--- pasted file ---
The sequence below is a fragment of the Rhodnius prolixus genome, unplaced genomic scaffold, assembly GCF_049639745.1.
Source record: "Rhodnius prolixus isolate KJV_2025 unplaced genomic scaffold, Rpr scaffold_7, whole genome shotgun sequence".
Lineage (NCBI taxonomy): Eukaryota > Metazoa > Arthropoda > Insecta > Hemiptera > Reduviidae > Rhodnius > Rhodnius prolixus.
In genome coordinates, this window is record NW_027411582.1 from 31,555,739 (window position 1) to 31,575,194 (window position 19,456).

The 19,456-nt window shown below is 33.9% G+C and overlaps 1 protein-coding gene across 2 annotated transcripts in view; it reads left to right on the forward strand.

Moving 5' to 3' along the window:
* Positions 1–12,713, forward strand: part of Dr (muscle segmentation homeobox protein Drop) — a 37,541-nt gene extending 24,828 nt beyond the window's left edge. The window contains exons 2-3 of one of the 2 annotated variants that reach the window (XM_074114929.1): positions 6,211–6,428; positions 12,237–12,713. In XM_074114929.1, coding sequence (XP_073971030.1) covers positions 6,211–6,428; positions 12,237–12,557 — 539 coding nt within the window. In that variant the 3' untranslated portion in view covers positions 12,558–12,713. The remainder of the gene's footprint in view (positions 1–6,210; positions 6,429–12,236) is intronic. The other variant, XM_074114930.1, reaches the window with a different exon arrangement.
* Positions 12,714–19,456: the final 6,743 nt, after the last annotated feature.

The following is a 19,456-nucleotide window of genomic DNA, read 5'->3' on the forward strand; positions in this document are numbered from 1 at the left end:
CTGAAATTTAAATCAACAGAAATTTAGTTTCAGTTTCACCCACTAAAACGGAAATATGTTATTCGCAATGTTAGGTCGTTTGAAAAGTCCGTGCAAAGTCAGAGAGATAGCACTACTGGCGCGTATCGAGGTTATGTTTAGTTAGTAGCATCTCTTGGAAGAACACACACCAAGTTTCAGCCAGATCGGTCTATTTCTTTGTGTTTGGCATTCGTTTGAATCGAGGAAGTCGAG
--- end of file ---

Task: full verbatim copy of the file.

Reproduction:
The sequence below is a fragment of the Rhodnius prolixus genome, unplaced genomic scaffold, assembly GCF_049639745.1.
Source record: "Rhodnius prolixus isolate KJV_2025 unplaced genomic scaffold, Rpr scaffold_7, whole genome shotgun sequence".
Lineage (NCBI taxonomy): Eukaryota > Metazoa > Arthropoda > Insecta > Hemiptera > Reduviidae > Rhodnius > Rhodnius prolixus.
In genome coordinates, this window is record NW_027411582.1 from 31,555,739 (window position 1) to 31,575,194 (window position 19,456).

The 19,456-nt window shown below is 33.9% G+C and overlaps 1 protein-coding gene across 2 annotated transcripts in view; it reads left to right on the forward strand.

Moving 5' to 3' along the window:
* Positions 1–12,713, forward strand: part of Dr (muscle segmentation homeobox protein Drop) — a 37,541-nt gene extending 24,828 nt beyond the window's left edge. The window contains exons 2-3 of one of the 2 annotated variants that reach the window (XM_074114929.1): positions 6,211–6,428; positions 12,237–12,713. In XM_074114929.1, coding sequence (XP_073971030.1) covers positions 6,211–6,428; positions 12,237–12,557 — 539 coding nt within the window. In that variant the 3' untranslated portion in view covers positions 12,558–12,713. The remainder of the gene's footprint in view (positions 1–6,210; positions 6,429–12,236) is intronic. The other variant, XM_074114930.1, reaches the window with a different exon arrangement.
* Positions 12,714–19,456: the final 6,743 nt, after the last annotated feature.

The following is a 19,456-nucleotide window of genomic DNA, read 5'->3' on the forward strand; positions in this document are numbered from 1 at the left end:
CTGAAATTTAAATCAACAGAAATTTAGTTTCAGTTTCACCCACTAAAACGGAAATATGTTATTCGCAATGTTAGGTCGTTTGAAAAGTCCGTGCAAAGTCAGAGAGATAGCACTACTGGCGCGTATCGAGGTTATGTTTAGTTAGTAGCATCTCTTGGAAGAACACACACCAAGTTTCAGCCAGATCGGTCTATTTCTTTGTGTTTGGCATTCGTTTGAATCGAGGAAGTCGAG